Using boto3 to get cost and usage data from the Cost Explorer API. Full code.

The Cost and Usage Report (CUR) Schema

The identity , bill , and lineItem tables will always have data. Identity is a metadata table, Billing deals with the actual billing period, entity, and type (e.g. Amazon refunded Account for Month), and finally the Line item table contains all the actual cost and usage data. Most likely you will have some data in the product and pricing columns unless you are fully on the free tier, using only spot instances, making only Marketplace purchases, or other edge cases. With a mix of services, inspecting the product and pricing tables will give you up-to-date information on the list prices and product configurations of the services in your account.

The other five tables will be populated if you are using savings plans or reserved instances, cost categories, or tags. In fact, CUR is most useful for understanding the impact that discounts are having, and where there may be additional opportunities for savings. Data for Autopilot comes from CUR, for example.

For the tables below, note that the column header in the CUR csv is tableName/ColumnName, for example lineItem/BlendedCost.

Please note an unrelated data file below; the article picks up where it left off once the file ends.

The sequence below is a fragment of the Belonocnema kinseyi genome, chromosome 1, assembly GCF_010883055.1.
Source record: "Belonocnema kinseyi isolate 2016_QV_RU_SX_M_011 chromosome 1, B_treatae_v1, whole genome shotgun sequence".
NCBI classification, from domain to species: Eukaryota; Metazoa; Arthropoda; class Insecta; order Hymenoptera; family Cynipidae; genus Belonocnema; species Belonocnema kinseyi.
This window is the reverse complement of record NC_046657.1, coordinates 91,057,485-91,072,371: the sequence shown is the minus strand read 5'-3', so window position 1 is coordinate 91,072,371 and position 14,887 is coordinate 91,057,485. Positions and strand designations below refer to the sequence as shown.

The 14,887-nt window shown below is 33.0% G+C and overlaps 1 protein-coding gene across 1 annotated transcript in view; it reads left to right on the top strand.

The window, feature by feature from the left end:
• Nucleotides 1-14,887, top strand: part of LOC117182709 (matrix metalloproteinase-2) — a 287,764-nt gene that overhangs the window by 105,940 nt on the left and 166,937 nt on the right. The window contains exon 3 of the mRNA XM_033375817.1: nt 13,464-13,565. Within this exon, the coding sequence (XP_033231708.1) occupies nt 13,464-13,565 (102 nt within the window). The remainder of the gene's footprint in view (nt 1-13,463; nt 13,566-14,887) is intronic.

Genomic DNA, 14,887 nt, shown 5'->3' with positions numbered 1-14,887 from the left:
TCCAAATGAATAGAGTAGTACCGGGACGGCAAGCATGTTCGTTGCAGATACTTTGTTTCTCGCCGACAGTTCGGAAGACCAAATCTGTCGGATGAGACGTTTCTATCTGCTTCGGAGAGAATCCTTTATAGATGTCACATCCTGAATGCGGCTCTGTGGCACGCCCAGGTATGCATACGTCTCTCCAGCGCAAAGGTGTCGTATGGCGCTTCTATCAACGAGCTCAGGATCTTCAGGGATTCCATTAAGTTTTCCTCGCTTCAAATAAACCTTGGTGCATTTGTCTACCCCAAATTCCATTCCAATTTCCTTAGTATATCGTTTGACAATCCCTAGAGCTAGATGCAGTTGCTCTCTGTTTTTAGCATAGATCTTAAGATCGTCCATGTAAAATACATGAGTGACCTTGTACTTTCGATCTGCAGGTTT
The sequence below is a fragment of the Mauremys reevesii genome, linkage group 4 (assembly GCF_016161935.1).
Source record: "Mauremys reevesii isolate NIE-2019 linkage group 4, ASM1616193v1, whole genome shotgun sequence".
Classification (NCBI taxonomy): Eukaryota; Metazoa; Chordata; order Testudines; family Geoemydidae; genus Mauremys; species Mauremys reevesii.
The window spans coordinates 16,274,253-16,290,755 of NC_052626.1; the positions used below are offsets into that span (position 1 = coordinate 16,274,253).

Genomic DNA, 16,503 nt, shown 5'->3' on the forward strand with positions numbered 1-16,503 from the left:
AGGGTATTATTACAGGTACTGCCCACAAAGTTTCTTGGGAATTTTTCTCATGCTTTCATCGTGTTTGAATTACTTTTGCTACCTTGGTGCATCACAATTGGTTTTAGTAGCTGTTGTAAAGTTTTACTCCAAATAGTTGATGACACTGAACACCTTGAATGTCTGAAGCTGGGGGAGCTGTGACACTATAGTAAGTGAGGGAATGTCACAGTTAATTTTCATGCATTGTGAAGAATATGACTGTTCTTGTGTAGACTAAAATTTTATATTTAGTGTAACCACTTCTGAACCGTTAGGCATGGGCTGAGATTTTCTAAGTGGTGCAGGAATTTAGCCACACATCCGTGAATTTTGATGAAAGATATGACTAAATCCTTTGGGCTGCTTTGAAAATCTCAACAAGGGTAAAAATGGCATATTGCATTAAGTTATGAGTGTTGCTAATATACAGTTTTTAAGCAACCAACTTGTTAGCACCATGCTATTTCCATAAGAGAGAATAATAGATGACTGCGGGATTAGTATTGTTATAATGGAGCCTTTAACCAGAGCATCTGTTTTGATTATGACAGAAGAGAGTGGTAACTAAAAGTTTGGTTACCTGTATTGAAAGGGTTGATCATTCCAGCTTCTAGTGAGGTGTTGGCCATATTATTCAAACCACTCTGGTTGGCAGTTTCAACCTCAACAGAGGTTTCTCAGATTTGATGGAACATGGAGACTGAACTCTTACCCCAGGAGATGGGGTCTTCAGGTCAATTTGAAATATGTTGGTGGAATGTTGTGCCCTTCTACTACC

identity Table

The usefulness of these columns comes from the fact that a single CUR report may be split over multiple files, especially if Resource IDs are enabled. In that case, the LineItemId will be the same across those files for the same resource.

Column Notes
LineItemId Not for identifying same lineItem across reports
TimeInterval e.g. 2017-11-01T00:00:00Z/2017-12-01T00:00:00Z

bill Table

The biggest thing to be aware of with the bill table is that CUR data is not considered “finalized” until after the end of the billing period. AWS applies refunds and some discounts at the end of the month, before it actually invoices the account. In this table, you can check for this by determining if the invoiceID is blank. Using the Cost Explorer API, check for the estimate parameter to be set to False for the report to be finalized.

Column Notes
BillingEntity [AWS, AISPL, AWS Marketplace]
BillingPeriodEndDate e.g. 2021-10-01T00:00:00Z
BillingPeriodStartDate e.g. 2021-10-01T00:00:00Z
BillType [Anniversary, Purchase, Refund]
InvoiceId Until the report is final, the InvoiceId is blank.
InvoicingEntity [Amazon Web Services, Amazon Web Services EMEA SARL, AISPL]
PayerAccountId For an organization in AWS Organizations, this is the account ID of the management account.

lineItem Table

Two concepts make or break this table. The first is Blended vs. NetUnblended vs. Unblended costs. Blended costs incorporate the average of on-demand and committed-use spend across accounts within organizations. Unblended costs are essentially the costs that show up on your bill. NetUnblended costs incorporate discounts. AWS recommends using UnblendedCosts, a “cash basis” of accounting for cloud computing, unless your organization has specialized needs.

ProductCode, UsageType, Operation are the other set of columns to focus on. Between them it is possible to get very granular on costs. Make sure to GROUP BY in SQL on these and use aggregates.